Nursing law key terms ch 12

mandkcole's version from 2015-04-13 18:26

Section 1

Question Answer
accountabilityobligation to answer for personal actions
advance directiveswritten documents to state personal wishes regarding future health care
assaultan unjustified attempt or threat to touch someone
authorized consentparents cannot give informed consent for medical care of a child but can give authorized consent instead
basic patient situationpatient's clinical condition is predictable. Medical and nursing orders are not changing continuously. No complex modifications of nursing care is needed.
batterycausing acute physical harm to someone
border recognition agreementagreement among selct states to permit licensed nurses to practice in their states without additional criteria
breach of dutyone of the elements needed to prove negligence. Means that the nurse did not adhere to standards of care.
civil actionprotects individual rights and results in payment of money to the injured person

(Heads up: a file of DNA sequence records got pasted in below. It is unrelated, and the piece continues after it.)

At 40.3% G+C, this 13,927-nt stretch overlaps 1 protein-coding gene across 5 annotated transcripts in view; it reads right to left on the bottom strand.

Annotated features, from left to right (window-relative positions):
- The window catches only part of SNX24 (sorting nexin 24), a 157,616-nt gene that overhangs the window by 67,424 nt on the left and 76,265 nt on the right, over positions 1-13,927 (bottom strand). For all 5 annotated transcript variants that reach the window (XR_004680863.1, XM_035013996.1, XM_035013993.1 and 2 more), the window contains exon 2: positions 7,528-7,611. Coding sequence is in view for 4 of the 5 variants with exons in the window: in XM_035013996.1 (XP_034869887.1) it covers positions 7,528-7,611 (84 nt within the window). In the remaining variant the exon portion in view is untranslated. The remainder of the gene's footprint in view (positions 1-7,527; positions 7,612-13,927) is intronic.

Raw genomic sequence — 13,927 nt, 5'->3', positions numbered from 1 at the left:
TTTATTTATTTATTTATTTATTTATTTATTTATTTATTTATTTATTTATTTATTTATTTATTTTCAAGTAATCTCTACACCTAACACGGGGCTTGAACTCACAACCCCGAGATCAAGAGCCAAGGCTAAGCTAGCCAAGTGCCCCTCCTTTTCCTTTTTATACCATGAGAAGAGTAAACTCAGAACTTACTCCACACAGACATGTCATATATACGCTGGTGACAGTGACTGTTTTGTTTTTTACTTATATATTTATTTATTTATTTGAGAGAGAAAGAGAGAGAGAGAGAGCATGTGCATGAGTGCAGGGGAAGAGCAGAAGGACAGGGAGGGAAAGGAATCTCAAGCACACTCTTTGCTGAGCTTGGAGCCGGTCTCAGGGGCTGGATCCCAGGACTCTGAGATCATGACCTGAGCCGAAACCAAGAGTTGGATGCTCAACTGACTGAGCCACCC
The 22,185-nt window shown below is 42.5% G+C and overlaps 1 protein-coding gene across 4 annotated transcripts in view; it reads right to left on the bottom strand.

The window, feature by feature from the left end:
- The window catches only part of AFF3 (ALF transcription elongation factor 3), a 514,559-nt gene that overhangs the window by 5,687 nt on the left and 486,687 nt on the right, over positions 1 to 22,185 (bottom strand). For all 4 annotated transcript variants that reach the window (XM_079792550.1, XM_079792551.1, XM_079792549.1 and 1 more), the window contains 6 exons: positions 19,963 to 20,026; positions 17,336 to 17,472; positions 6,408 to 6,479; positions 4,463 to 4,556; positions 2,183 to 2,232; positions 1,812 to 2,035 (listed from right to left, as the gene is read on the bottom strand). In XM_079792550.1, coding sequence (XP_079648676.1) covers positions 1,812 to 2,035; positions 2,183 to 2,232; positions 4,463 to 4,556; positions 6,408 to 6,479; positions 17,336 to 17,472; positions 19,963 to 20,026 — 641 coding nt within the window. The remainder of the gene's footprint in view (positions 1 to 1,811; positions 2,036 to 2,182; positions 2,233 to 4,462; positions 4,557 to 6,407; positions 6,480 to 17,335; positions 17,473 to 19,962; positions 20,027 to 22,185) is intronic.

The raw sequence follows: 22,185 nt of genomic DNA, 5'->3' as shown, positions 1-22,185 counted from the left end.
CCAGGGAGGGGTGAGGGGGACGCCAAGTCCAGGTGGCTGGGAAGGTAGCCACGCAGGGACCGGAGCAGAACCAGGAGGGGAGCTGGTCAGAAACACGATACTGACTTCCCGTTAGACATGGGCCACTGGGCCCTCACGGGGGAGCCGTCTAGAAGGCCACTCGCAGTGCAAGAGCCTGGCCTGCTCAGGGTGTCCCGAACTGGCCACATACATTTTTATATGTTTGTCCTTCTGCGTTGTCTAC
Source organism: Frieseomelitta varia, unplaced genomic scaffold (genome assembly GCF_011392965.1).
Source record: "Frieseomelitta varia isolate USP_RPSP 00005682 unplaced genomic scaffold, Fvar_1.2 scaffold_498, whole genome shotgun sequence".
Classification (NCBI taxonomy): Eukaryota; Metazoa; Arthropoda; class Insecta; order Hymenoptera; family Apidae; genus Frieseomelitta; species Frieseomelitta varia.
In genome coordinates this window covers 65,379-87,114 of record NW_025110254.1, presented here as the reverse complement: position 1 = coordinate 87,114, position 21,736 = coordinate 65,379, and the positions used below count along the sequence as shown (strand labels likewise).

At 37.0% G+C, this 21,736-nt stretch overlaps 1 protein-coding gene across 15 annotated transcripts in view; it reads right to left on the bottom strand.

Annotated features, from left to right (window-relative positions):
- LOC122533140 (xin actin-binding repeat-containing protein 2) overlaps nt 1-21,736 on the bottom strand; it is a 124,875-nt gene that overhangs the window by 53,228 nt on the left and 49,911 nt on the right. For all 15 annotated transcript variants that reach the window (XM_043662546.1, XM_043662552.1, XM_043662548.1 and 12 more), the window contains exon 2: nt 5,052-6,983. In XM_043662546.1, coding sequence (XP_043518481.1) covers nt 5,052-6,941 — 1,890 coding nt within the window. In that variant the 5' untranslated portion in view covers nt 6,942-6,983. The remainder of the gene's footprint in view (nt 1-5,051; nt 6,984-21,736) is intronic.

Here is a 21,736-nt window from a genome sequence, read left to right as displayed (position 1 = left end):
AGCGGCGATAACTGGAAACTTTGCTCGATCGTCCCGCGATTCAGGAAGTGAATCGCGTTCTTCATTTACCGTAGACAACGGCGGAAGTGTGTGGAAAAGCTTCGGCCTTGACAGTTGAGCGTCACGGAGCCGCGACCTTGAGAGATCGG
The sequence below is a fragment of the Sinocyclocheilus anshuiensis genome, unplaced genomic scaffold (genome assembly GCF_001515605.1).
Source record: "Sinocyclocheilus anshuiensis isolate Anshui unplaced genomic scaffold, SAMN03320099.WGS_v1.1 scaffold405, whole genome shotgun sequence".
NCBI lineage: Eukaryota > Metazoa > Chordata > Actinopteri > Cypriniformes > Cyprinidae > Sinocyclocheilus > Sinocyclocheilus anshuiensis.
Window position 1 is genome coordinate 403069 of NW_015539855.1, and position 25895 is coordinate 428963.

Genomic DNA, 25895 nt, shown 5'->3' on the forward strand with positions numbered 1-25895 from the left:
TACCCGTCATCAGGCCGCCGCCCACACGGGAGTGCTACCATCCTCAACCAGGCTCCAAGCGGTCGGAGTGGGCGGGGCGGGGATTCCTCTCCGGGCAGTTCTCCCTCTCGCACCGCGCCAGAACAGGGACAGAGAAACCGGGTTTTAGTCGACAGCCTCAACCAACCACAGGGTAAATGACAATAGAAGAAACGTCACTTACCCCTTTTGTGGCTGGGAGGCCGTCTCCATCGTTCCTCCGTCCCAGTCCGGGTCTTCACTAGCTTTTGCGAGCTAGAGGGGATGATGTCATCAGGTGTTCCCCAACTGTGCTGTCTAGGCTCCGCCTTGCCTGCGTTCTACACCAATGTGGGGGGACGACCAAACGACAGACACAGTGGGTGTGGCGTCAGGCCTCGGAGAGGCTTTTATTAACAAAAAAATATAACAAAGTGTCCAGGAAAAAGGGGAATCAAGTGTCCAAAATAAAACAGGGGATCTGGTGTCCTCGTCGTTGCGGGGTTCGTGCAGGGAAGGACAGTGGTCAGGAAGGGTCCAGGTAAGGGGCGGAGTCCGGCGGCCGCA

common lawjudge-made law, which has its origins in the courts
complex nursing situationpatient's clinical condition is not predictable. Medical and nursin orders are likely to involve continuous changes or complex modifications
confidentialityrefers to the nondisclosure of information regarding patients
criminal actioninvolves persons and society as a whole, for example, murder
damagesone of four elements needed to prove negligence. Patient must be able to show the nurse's negligent act injured the patient in some way
defamationdamage to someone's reputation through false communication or communication without permission
delegated medical actPhysician's orders given to an RN, LPN/LVN by a physician, dentist, or podiatrist
depositionsgathering information under oath. One of the steps in bringing legal action.